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South Korea’s Online Banking System Is Stuck In 1996

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By Elaine Ramirez for Forbes

“I can’t f***ing stand this s***. I almost threw my brand new computer across the room,” says Seoulite Jeonghyun Kwon, an avid online shopper, after another failed attempt to buy a sweater.

“[My bank’s] security apps slow my computer to a crawl so I have to uninstall them after every use, and then reinstall them when I want to buy something.”

Anyone in South Korea who has tried to make a financial transaction online knows Kwon’s pain. Even as the $9.8 billion ecommerce industryhas reached fever pitch in a country with world-topping internet speeds and mobile penetration, somehow, in 2016, consumers still endure a labyrinth of archaic financial security software.

South Korea’s online banking infrastructure is a mutation of its own. If a user wants to buy socks, wire money or pay the gas bill, they must pull out a slew of identity checks, from a simple username and password to online digital certificates, unique number cards and one-time password devices that spit out a six-digit code for a few seconds. There might even be a text message or phone call confirmation involved, and all this can only be done after downloading a mountain of cybersecurity programs — limited to your designated device — that some experts say do more harm than good.

The icing on the cake: Desktop users can only use PCs running Internet Explorer, the predecessor to Microsoft’s Edge browser that has been cornered into its dying holdout markets, including Korea, Japan and Greenland.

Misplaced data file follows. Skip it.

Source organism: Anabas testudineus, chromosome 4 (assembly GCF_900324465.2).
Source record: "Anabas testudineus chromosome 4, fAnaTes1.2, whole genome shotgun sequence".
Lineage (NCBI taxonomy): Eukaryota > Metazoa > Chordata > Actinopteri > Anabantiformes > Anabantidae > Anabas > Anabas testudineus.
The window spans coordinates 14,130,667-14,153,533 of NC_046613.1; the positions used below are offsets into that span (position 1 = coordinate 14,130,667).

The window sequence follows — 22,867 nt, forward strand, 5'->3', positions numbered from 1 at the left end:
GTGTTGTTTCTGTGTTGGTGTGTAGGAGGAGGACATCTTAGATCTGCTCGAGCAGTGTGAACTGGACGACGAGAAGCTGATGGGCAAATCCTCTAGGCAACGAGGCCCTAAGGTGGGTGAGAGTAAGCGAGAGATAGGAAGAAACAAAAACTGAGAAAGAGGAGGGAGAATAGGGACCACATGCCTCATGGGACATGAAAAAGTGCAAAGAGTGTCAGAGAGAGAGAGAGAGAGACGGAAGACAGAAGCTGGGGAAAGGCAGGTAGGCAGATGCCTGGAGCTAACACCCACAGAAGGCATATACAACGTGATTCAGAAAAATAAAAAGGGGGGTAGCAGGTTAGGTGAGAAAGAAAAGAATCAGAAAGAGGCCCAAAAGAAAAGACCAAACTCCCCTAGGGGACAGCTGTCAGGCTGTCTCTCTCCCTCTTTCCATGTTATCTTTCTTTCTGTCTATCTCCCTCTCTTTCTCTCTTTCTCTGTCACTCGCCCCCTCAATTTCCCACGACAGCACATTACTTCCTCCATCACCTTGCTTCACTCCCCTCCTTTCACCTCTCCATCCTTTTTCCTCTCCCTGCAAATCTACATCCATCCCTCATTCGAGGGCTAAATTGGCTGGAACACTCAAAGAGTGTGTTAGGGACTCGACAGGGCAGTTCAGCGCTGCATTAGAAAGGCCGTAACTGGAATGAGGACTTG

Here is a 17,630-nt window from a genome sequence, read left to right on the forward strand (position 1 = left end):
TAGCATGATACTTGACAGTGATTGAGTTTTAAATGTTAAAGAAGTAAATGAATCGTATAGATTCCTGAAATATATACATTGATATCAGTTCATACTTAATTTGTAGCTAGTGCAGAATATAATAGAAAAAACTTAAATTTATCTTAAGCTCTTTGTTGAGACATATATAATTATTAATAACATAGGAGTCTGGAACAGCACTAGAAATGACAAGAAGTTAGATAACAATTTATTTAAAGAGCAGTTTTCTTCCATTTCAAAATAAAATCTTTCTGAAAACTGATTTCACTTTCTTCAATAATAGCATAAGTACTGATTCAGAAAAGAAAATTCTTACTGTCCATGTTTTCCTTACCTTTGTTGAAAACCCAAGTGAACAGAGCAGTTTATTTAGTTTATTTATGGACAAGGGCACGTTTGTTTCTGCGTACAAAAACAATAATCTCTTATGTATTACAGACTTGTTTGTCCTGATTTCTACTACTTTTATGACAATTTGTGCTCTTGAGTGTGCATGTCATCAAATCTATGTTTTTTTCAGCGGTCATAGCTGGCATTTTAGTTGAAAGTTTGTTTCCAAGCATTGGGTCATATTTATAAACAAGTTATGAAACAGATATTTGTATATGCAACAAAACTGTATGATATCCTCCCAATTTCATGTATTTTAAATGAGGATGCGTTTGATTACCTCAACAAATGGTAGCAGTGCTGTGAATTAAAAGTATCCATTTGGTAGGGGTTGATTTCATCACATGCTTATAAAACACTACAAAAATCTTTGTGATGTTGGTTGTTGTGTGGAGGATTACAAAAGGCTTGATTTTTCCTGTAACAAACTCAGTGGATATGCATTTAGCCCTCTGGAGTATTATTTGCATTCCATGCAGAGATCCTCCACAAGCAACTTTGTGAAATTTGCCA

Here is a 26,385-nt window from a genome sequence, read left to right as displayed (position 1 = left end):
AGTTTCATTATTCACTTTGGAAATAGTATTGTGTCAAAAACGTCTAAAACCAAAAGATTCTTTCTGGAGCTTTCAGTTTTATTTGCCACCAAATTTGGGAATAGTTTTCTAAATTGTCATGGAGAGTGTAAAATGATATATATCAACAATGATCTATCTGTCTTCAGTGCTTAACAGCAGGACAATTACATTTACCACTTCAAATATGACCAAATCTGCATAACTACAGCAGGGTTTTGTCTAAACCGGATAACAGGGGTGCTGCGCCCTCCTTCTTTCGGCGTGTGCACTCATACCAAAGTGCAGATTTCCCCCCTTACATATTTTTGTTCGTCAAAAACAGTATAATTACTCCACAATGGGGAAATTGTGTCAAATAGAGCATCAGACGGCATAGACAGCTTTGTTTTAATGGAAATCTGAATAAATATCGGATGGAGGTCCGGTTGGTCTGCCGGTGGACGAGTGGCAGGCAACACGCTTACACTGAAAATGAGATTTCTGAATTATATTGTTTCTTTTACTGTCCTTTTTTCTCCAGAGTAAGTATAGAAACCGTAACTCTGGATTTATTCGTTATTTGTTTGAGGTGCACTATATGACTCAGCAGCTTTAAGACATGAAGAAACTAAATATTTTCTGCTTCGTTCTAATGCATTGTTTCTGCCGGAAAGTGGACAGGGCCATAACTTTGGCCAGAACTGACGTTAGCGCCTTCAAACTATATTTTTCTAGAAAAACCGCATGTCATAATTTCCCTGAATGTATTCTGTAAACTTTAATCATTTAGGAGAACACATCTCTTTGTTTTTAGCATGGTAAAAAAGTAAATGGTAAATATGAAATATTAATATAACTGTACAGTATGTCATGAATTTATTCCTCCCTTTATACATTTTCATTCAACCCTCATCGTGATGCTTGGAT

Internet Explorer's holdouts include South Korea, Japan and Greenland. Credit: dadaviz.com

Internet Explorer’s holdouts include South Korea, Japan and Greenland. Credit: dadaviz.com

“Compared to the rest of the tech infrastructure, it’s really ironic,” says Seung-gun Lee, CEO of payments startup Viva Republica and president of the Korea Fintech Association. “Koreans are really advanced. But when it comes to finance, it really sucks in terms of user experience, securities and process.”

Wait, but why?

This enduring, anachronistic infrastructure is the decades-old remnant of South Korea’s proud spearheading into online banking’s unknown. With a drive to transfer payments online before the secure internet protocol https was even developed, the first mover had to create innovations of its own.

Enter ActiveX — a software framework that was cutting edge in 1996 and became Korea’s lasting weapon of choice. But it has devolved into a technology whose security is so flawed that Microsoft’s proudest achievement in its new Edge browser was its removal, notes Aviram Jenik, a cybersecurity expert at Beyond Security.

“Due to the way ActiveX runs, it’s relatively simple for malware to exploit any weaknesses in the ActiveX without a way for the user to protect against those flaws,” Jenik says. “It’s ridiculous that banks use technology that is already obsolete.”

As the web became more complex and online financial transactions picked up popularity, hackers began to work their way into the banking industry, creating phishing scams and cyberattacks. Korean cybersecurity developers reacted by building new defenses but kept the old ones, leading to an ever-growing pile of software to download — to this day, all faithfully built on ActiveX.

A few of the steps in South Korean online banking. Credit: Ian Henderson

A few of the steps in South Korean online banking. Credit: Ian Henderson

“Whenever there is a new hacking incident, it uncovers various vulnerabilities and a new security solution system is adopted each time,” says Yongjin Cho, chief technology officer of cybersecurity startup My Device.

But complexity doesn’t necessarily make it more secure, says Ryan MacArthur, CEO of cybersecurity startup Traversal Networks. As he explains, the system is like having nine doors to the same room — hacking into one compromises the whole system.

“So if an attacker is interested in your information or access to your computer, he just needs to find one mistake in any of those applications that your bank makes you run, and potentially can use that to break into your laptop,” he says.